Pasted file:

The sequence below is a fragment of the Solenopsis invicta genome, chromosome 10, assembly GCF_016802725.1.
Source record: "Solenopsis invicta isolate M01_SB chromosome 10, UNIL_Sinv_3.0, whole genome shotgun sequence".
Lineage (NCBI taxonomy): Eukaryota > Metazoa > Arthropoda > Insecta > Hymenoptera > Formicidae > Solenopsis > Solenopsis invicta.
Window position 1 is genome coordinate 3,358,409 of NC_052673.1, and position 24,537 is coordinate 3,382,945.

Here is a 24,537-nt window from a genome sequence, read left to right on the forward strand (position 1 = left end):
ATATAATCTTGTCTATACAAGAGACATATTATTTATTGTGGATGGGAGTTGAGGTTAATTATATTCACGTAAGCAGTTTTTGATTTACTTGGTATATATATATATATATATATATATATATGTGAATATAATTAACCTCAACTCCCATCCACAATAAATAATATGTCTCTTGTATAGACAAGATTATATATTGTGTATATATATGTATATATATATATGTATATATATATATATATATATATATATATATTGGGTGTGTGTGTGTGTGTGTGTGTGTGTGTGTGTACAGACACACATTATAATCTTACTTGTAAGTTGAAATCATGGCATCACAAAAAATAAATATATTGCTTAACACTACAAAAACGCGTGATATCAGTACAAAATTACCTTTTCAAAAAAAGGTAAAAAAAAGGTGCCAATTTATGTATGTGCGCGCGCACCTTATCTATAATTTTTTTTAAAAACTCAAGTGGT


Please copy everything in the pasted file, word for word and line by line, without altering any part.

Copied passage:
The sequence below is a fragment of the Solenopsis invicta genome, chromosome 10, assembly GCF_016802725.1.
Source record: "Solenopsis invicta isolate M01_SB chromosome 10, UNIL_Sinv_3.0, whole genome shotgun sequence".
Lineage (NCBI taxonomy): Eukaryota > Metazoa > Arthropoda > Insecta > Hymenoptera > Formicidae > Solenopsis > Solenopsis invicta.
Window position 1 is genome coordinate 3,358,409 of NC_052673.1, and position 24,537 is coordinate 3,382,945.

Here is a 24,537-nt window from a genome sequence, read left to right on the forward strand (position 1 = left end):
ATATAATCTTGTCTATACAAGAGACATATTATTTATTGTGGATGGGAGTTGAGGTTAATTATATTCACGTAAGCAGTTTTTGATTTACTTGGTATATATATATATATATATATATATATATGTGAATATAATTAACCTCAACTCCCATCCACAATAAATAATATGTCTCTTGTATAGACAAGATTATATATTGTGTATATATATGTATATATATATATGTATATATATATATATATATATATATATATATTGGGTGTGTGTGTGTGTGTGTGTGTGTGTGTGTGTACAGACACACATTATAATCTTACTTGTAAGTTGAAATCATGGCATCACAAAAAATAAATATATTGCTTAACACTACAAAAACGCGTGATATCAGTACAAAATTACCTTTTCAAAAAAAGGTAAAAAAAAGGTGCCAATTTATGTATGTGCGCGCGCACCTTATCTATAATTTTTTTTAAAAACTCAAGTGGT